In addition to the chart above, you can also use this multiplication chart to 100. The chart is organized with the factors 1-10 listed across the top row and down the the first column. The product of the factors is found where two factors intersect on the chart.
For example, you can see that where factors 5 and 8 intersect, the answer 40 appears.
This chart is also ideal for learning to skip count (see below for details).
Times tables can be challenging to learn so here are some suggestions to make it fun and interesting for your child:
Practice makes perfect - when learning a new times table have your child recite the times table from the chart.
Focus on one factor at a time - Stick to one factor and 'play' with it until your child becomes familiar with it and its products. Remember - committing all the products to memory will take time, it won't happen in one sitting!
Work in sections - Start with the easier times tables - two, three, five and ten are generally the easier ones to learn.
Simplify the task - If your child is only starting to learn the times tables it might be better to begin with the 1-5 times tables chart.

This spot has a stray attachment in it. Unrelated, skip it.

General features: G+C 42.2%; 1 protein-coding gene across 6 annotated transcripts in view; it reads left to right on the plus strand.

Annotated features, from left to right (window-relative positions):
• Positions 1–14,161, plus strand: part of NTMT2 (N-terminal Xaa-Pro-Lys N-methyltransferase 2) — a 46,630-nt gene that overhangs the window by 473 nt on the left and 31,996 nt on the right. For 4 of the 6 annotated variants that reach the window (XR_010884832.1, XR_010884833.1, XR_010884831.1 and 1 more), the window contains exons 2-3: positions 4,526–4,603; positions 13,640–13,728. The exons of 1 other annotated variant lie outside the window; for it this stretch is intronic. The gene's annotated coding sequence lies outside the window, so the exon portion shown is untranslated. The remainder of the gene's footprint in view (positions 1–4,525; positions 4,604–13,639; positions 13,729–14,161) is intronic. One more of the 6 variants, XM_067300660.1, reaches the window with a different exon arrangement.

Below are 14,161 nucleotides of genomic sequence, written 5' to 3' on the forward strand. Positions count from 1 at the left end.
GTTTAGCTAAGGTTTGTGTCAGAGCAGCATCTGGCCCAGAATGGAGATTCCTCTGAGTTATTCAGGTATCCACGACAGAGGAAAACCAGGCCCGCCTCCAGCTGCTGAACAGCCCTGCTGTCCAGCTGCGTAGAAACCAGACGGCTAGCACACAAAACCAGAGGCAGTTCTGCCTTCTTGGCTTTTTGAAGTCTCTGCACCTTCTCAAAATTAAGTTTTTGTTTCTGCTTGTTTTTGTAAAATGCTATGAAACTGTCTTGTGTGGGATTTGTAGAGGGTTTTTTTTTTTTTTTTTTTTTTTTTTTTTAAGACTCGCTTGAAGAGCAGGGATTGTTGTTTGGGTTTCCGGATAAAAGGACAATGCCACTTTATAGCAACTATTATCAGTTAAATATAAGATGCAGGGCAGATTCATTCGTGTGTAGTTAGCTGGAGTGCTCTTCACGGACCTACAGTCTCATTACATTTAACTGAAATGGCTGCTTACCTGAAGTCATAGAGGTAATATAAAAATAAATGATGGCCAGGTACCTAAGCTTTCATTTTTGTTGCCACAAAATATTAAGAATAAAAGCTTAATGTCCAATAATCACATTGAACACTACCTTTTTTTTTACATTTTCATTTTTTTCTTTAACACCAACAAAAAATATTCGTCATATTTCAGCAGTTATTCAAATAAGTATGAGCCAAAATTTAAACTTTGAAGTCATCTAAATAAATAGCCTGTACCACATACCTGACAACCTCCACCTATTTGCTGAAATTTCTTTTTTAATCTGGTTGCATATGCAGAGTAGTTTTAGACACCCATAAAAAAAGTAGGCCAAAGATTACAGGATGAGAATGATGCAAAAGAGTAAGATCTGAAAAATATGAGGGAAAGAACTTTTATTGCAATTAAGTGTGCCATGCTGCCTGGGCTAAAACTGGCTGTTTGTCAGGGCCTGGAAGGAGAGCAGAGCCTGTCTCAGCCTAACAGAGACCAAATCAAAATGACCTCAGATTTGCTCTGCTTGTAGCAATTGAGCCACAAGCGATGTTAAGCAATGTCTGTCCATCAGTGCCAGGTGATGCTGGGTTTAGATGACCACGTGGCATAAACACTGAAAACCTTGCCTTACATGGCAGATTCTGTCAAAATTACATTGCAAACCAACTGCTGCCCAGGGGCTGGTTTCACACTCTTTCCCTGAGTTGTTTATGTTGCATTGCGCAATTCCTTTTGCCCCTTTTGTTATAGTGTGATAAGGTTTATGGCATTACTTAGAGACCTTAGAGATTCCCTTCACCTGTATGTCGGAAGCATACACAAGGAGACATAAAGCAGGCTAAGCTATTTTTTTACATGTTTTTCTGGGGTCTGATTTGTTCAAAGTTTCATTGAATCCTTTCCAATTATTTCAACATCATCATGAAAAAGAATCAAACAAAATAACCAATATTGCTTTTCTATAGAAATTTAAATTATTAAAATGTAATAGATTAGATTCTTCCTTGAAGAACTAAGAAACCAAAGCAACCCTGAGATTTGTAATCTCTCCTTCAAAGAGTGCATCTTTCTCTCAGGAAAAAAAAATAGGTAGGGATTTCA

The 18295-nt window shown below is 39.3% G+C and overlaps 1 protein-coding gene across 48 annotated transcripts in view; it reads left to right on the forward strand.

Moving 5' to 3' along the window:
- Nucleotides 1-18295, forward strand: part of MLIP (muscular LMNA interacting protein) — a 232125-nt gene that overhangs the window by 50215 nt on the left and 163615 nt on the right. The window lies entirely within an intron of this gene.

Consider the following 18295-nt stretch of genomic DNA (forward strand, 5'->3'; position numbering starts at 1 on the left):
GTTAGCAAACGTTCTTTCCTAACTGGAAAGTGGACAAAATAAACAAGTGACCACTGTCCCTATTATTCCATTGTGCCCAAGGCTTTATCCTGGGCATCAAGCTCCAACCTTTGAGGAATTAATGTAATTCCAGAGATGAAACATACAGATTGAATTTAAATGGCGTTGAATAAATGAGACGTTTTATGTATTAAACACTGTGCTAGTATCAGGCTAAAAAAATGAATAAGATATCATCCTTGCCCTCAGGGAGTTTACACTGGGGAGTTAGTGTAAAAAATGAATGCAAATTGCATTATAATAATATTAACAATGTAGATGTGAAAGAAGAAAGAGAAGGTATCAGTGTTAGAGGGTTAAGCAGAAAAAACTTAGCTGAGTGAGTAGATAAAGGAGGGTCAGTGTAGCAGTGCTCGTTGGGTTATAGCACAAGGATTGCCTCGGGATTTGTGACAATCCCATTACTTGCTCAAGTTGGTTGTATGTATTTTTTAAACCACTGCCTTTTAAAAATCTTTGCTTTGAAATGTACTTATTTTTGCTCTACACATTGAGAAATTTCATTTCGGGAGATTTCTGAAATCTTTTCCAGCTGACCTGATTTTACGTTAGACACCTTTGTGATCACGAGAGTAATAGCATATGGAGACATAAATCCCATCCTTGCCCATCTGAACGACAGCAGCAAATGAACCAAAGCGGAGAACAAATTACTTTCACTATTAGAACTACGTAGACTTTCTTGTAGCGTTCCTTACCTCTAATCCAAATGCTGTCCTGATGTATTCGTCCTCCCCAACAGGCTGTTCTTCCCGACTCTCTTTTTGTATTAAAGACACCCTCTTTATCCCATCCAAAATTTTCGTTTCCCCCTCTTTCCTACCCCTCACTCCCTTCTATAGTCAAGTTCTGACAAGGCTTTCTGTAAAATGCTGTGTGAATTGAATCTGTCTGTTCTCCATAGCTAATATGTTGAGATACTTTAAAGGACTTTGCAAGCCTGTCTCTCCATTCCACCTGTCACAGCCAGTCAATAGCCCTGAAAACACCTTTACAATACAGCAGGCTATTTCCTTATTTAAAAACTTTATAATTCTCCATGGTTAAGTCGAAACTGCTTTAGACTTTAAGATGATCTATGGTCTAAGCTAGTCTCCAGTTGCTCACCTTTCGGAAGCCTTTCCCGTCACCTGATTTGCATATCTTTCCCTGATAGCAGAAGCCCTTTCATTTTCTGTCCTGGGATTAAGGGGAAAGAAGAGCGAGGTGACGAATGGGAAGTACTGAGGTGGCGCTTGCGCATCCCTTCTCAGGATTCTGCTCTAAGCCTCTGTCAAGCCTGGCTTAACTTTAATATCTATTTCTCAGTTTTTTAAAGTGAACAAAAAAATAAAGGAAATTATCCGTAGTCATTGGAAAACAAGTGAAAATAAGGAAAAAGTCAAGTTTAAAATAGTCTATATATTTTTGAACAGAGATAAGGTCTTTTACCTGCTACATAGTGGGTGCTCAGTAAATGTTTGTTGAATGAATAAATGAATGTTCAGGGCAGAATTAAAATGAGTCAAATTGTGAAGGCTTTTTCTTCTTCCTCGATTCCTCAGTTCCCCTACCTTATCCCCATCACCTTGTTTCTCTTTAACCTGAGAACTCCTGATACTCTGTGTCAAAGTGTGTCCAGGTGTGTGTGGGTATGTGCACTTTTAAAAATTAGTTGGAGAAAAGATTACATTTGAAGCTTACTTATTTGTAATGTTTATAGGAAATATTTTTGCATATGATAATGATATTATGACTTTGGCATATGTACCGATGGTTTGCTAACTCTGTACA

Find the answer - call out random multiplication questions and have your child find the answer on the chart.
Times Table Videos - there are many great videos online that you can use to help teach your child the times tables. See our times table video page for our recommendations >>.
Hundreds Chart - use a hundreds chart to show your child how multiplication works. You can use a hundreds chart to demonstrate the multiplication patterns that each times table creates.
Skip Counting - try teaching your child to skip count. Skip counting is when you count in increments other than one.
For example skip counting by two goes like this: 2, 4, 6, 8, 10, 12, 14, 16, 18, 20. Skip counting is a good math skill for kids to learn - it improves their ability to understand multiplication, plus it gives children the ability to count objects faster (counting objects by two is much faster than counting by one). See our skip counting worksheets.
Race against the clock - with a stop watch time how long it takes to recite a times table off the chart or from memory. Record the times so that you can have your child try to beat their best time.
Remember - it doesn't matter in what order the 2 numbers are that you are multiplying; the result will be the same. For example, 4 x 6 and 6 x 4 both equal 24. A lot of kids would know that 6 x 4 = 24, but if you asked them 4 x 6 they would scratch their heads.
Teaching times tables can be difficult but, with the right tools and variety of approaches you can make it fun and interesting for your child.
Take care to ensure that you only use the chart as a teaching aid - children still need to understand the concept of "X lots of Y".